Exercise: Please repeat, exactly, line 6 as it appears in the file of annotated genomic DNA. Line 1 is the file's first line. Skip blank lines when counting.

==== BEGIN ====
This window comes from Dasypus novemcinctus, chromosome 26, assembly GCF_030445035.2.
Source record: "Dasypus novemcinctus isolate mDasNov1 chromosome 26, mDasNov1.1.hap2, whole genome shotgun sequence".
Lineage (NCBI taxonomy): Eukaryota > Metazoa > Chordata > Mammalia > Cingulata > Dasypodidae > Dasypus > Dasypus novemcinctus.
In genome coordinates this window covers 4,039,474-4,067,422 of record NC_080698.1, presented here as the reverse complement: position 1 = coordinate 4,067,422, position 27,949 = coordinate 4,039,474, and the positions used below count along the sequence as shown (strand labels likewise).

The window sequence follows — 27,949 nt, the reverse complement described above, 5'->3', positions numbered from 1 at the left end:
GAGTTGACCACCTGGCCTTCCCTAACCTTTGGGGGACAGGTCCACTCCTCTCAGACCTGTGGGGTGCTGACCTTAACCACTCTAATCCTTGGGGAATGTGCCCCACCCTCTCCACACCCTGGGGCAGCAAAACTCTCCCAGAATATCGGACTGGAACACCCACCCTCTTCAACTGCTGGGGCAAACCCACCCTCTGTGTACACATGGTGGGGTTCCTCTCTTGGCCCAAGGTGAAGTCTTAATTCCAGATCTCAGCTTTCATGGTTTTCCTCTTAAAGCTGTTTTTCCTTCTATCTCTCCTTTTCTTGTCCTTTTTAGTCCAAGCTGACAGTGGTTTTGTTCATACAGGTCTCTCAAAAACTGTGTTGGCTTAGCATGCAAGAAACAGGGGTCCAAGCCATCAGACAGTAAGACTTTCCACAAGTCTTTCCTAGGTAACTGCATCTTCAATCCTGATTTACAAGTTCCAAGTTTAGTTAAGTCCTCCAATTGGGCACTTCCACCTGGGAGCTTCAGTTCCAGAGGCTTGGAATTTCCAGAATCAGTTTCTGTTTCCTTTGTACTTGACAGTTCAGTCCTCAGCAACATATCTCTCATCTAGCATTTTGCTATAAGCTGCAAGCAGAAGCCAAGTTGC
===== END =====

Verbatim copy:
GAGTTGACCACCTGGCCTTCCCTAACCTTTGGGGGACAGGTCCACTCCTCTCAGACCTGTGGGGTGCTGACCTTAACCACTCTAATCCTTGGGGAATGTGCCCCACCCTCTCCACACCCTGGGGCAGCAAAACTCTCCCAGAATATCGGACTGGAACACCCACCCTCTTCAACTGCTGGGGCAAACCCACCCTCTGTGTACACATGGTGGGGTTCCTCTCTTGGCCCAAGGTGAAGTCTTAATTCCAGATCTCAGCTTTCATGGTTTTCCTCTTAAAGCTGTTTTTCCTTCTATCTCTCCTTTTCTTGTCCTTTTTAGTCCAAGCTGACAGTGGTTTTGTTCATACAGGTCTCTCAAAAACTGTGTTGGCTTAGCATGCAAGAAACAGGGGTCCAAGCCATCAGACAGTAAGACTTTCCACAAGTCTTTCCTAGGTAACTGCATCTTCAATCCTGATTTACAAGTTCCAAGTTTAGTTAAGTCCTCCAATTGGGCACTTCCACCTGGGAGCTTCAGTTCCAGAGGCTTGGAATTTCCAGAATCAGTTTCTGTTTCCTTTGTACTTGACAGTTCAGTCCTCAGCAACATATCTCTCATCTAGCATTTTGCTATAAGCTGCAAGCAGAAGCCAAGTTGC